How Hard Am I Working?
We all know the benefits of cardio exercise: better cardio-respiratory health, improved energy endurance, toning muscles, and cutting fat. So, how hard should I be working? Thankfully, exercise intensity can be evaluated pretty easily.
Probably the easiest way to evaluate training intensity, the Talk Test simply looks at how much you can talk during exercise and relates that to how hard you’re working. Different organizations have varying rating scales, but they all follow a general format:
Low intensity: able to engage in casual conversation/able to sing
Moderate intensity: able to engage in conversation, but unable to sing
High intensity: just barely able to respond to conversation
Depending on the benefits you want to achieve, you would train at different levels of intensity.
Rate of Perceived Exertion
RPE is used to assess training intensity by the individual exercising based on a numerical scale. The participant is to give a number based on how hard they are exercising, taking into account overall physical stress and fatigue rather than an individual factor, such as leg pain. One of the more commonly used scales is the Borg CR10 scale, seen below:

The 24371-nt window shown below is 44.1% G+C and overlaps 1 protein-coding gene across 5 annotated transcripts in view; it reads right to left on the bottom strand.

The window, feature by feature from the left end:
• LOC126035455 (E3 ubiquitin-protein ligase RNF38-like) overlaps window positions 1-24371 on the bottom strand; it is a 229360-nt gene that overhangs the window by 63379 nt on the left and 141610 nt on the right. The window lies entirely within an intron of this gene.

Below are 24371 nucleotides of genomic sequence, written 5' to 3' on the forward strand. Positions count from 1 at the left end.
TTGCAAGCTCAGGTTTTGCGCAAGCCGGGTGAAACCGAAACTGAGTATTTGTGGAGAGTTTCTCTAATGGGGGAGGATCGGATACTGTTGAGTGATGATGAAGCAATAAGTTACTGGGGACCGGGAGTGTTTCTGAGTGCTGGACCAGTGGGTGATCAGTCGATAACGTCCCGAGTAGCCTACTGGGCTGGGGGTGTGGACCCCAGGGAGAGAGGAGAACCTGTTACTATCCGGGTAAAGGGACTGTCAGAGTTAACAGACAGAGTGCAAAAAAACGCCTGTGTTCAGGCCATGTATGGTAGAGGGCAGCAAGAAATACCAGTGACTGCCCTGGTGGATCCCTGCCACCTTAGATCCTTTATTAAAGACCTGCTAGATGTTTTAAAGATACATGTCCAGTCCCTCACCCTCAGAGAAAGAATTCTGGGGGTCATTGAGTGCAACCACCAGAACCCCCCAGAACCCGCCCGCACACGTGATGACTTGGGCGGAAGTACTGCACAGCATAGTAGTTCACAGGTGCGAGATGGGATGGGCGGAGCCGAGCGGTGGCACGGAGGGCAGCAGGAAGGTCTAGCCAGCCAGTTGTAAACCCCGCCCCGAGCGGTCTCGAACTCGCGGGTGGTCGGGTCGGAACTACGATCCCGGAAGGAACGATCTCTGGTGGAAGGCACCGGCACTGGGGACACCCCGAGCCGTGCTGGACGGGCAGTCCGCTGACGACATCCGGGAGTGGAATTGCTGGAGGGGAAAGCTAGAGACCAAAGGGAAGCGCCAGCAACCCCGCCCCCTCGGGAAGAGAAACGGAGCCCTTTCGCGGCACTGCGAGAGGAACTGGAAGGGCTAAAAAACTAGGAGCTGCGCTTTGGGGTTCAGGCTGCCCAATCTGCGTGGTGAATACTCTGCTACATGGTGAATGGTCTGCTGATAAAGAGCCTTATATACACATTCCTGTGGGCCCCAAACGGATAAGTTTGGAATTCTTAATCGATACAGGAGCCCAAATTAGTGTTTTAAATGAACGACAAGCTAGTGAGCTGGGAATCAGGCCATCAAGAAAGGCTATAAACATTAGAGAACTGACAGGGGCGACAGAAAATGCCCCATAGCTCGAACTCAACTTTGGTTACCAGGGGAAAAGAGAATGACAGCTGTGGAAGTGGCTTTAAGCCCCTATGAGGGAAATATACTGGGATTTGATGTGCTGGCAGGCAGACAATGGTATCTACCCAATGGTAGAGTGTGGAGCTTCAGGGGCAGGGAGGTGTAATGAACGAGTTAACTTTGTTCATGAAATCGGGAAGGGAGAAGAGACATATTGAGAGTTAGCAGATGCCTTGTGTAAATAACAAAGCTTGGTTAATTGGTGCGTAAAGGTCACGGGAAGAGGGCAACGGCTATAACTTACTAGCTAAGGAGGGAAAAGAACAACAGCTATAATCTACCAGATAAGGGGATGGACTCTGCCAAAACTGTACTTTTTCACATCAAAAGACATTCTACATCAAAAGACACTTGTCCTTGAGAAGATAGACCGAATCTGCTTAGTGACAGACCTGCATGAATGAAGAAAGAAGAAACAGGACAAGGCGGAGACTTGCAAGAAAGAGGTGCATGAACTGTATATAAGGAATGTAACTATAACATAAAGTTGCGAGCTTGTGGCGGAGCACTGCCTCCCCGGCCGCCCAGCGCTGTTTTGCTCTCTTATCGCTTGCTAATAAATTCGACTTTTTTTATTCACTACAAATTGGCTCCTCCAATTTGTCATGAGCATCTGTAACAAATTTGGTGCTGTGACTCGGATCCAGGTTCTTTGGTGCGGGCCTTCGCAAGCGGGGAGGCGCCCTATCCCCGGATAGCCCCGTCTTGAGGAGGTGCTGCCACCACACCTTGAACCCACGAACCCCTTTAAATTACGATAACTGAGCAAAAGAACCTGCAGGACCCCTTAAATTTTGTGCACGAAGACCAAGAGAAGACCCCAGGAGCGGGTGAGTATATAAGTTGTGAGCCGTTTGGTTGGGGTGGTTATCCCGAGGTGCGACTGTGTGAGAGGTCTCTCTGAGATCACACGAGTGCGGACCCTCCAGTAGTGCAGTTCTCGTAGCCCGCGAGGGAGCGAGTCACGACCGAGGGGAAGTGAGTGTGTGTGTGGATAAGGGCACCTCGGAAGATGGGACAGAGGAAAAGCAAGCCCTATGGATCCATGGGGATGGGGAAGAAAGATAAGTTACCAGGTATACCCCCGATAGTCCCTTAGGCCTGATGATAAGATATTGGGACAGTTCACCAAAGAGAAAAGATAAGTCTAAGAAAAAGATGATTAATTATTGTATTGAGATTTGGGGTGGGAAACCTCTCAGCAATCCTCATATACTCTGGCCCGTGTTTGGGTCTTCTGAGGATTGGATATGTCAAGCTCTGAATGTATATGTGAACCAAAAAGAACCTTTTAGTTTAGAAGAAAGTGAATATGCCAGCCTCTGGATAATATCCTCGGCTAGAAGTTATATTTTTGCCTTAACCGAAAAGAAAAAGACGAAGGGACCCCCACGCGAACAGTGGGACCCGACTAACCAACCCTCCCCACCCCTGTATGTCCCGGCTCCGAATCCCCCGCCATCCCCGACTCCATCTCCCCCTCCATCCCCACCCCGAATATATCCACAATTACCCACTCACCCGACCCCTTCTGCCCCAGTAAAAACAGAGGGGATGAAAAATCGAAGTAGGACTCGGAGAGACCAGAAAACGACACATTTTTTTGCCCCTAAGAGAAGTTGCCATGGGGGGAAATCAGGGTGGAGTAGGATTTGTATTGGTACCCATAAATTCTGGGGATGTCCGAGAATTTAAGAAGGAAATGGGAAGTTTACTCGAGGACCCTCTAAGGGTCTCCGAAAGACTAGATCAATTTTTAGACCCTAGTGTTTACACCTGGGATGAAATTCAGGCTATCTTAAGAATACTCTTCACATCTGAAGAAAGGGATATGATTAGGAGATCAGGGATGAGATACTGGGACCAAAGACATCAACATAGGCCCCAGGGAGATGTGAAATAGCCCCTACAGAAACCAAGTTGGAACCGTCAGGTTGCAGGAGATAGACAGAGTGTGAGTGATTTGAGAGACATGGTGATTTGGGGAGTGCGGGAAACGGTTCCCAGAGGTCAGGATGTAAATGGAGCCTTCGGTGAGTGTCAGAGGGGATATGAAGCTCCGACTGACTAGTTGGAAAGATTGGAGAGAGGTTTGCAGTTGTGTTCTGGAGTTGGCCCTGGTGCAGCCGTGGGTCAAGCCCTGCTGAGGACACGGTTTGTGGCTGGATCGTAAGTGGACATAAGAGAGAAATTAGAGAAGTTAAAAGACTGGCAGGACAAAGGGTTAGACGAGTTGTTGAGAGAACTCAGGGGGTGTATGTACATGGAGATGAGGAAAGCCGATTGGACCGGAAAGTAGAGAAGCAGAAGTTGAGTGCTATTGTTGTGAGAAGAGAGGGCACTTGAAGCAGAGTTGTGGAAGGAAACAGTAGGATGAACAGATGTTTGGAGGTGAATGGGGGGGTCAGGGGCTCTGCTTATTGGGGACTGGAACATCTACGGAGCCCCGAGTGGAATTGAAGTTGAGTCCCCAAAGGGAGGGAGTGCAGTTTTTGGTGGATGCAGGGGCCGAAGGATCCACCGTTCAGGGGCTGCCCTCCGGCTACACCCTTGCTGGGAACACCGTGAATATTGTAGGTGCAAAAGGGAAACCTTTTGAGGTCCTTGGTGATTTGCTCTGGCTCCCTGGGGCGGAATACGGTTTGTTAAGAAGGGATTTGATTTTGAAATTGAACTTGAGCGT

Target Heart Rate
Generally, a good formula for estimating maximal heart rate is 220 minus your age (females, 228 minus your age).
Your heart rate can be taken by palpating your radial pulse for 10 seconds then multiplying that number by 6 to obtain the number of beats per minute. As exercise intensity increases, so does heart rate, so knowing what percentage of your maximal heart rate you are at is a good indicator of how hard you are working. The table below provides target heart rate “zones” that focus on different physiological benefits.
Talk to a healthcare professional if you’re unsure about how intense you should be working so that you can plan a safe and effective exercise program.